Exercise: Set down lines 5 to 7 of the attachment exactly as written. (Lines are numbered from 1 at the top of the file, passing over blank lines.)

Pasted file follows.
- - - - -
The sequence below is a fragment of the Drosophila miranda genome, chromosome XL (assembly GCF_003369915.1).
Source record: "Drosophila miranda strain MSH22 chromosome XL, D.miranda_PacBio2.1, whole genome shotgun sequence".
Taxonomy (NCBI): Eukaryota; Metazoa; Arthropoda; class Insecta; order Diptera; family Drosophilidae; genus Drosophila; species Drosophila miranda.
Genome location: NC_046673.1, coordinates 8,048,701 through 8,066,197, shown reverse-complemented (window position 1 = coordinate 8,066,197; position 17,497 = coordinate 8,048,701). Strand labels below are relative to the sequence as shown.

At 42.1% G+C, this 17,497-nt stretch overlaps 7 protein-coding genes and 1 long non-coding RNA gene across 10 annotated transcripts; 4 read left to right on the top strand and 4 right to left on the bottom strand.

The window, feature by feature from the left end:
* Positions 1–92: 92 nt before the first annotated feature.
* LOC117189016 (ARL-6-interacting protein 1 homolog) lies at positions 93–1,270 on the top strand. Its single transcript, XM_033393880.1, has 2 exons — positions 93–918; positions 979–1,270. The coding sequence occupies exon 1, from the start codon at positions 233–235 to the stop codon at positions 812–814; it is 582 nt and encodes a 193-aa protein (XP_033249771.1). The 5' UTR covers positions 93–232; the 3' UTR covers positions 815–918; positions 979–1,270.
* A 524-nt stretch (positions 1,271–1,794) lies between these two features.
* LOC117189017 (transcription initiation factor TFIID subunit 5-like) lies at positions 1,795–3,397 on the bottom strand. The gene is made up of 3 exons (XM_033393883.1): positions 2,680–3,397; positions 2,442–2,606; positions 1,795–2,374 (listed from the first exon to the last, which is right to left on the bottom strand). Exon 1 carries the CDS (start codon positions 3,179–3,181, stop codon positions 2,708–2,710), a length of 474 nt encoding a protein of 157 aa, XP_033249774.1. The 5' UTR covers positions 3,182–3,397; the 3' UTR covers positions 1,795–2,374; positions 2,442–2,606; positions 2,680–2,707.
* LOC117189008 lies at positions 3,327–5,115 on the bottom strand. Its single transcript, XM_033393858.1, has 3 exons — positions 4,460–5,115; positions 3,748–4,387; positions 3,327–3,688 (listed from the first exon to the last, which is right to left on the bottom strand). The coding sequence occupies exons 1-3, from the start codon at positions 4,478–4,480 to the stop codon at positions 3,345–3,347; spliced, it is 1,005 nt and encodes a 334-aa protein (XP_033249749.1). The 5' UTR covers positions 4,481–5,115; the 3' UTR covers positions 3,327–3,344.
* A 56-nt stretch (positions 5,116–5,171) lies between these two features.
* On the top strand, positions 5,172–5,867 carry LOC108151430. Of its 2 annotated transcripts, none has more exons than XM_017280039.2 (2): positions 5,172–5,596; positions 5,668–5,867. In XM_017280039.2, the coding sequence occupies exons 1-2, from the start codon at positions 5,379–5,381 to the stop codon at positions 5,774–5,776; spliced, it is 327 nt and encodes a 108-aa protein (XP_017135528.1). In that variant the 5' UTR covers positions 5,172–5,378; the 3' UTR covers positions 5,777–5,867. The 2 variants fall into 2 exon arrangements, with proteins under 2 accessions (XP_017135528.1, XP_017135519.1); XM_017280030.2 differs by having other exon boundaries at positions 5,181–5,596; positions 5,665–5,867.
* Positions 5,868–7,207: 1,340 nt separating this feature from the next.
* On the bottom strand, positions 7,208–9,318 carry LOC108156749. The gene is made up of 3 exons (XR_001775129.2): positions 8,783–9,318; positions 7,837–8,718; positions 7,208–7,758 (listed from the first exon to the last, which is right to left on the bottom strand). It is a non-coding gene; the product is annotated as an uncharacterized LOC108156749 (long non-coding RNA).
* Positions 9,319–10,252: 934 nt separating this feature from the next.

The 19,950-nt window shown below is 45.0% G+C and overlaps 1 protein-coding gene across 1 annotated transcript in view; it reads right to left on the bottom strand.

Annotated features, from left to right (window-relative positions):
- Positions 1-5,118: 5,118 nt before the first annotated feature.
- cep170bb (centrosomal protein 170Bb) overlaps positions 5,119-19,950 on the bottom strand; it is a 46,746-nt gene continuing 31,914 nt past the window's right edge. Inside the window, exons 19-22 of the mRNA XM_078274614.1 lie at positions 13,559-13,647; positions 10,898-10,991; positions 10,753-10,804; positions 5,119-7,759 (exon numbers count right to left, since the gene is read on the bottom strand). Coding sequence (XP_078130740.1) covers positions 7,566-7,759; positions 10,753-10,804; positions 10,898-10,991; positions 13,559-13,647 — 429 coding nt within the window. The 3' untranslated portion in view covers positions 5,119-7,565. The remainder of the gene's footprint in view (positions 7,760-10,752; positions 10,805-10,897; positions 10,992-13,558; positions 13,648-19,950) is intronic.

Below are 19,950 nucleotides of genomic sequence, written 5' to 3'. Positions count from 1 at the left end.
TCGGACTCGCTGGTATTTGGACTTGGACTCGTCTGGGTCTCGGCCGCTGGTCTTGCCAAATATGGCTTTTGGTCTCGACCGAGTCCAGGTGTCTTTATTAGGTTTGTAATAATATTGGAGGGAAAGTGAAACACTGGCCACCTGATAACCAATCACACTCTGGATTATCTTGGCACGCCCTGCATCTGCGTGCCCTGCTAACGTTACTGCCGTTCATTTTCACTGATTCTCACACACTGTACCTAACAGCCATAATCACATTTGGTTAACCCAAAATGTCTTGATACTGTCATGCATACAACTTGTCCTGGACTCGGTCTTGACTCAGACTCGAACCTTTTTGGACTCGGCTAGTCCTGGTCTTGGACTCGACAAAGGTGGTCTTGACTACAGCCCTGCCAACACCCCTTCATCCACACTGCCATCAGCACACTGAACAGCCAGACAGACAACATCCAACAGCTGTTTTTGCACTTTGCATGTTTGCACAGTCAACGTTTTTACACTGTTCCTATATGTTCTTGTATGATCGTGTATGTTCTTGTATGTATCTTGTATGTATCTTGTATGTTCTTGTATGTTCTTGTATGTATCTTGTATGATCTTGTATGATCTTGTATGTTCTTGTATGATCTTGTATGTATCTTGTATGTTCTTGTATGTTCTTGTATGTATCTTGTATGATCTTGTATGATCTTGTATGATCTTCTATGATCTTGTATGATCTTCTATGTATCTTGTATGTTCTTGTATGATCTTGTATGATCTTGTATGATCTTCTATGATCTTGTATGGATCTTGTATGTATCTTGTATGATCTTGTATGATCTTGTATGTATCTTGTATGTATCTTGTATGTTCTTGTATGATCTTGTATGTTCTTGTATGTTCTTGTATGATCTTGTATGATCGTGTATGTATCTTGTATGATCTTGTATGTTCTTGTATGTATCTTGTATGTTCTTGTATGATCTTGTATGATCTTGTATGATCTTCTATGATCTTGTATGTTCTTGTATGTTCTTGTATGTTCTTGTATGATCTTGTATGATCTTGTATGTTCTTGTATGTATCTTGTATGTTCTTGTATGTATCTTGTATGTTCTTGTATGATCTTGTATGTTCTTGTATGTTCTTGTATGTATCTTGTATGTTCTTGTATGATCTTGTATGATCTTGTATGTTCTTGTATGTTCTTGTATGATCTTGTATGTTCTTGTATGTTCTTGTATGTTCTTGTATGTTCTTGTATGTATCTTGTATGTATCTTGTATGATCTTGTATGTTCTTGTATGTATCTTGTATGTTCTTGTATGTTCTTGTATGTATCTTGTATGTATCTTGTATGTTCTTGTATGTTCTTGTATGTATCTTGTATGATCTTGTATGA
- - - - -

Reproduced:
At 42.1% G+C, this 17,497-nt stretch overlaps 7 protein-coding genes and 1 long non-coding RNA gene across 10 annotated transcripts; 4 read left to right on the top strand and 4 right to left on the bottom strand.

The window, feature by feature from the left end:
* Positions 1–92: 92 nt before the first annotated feature.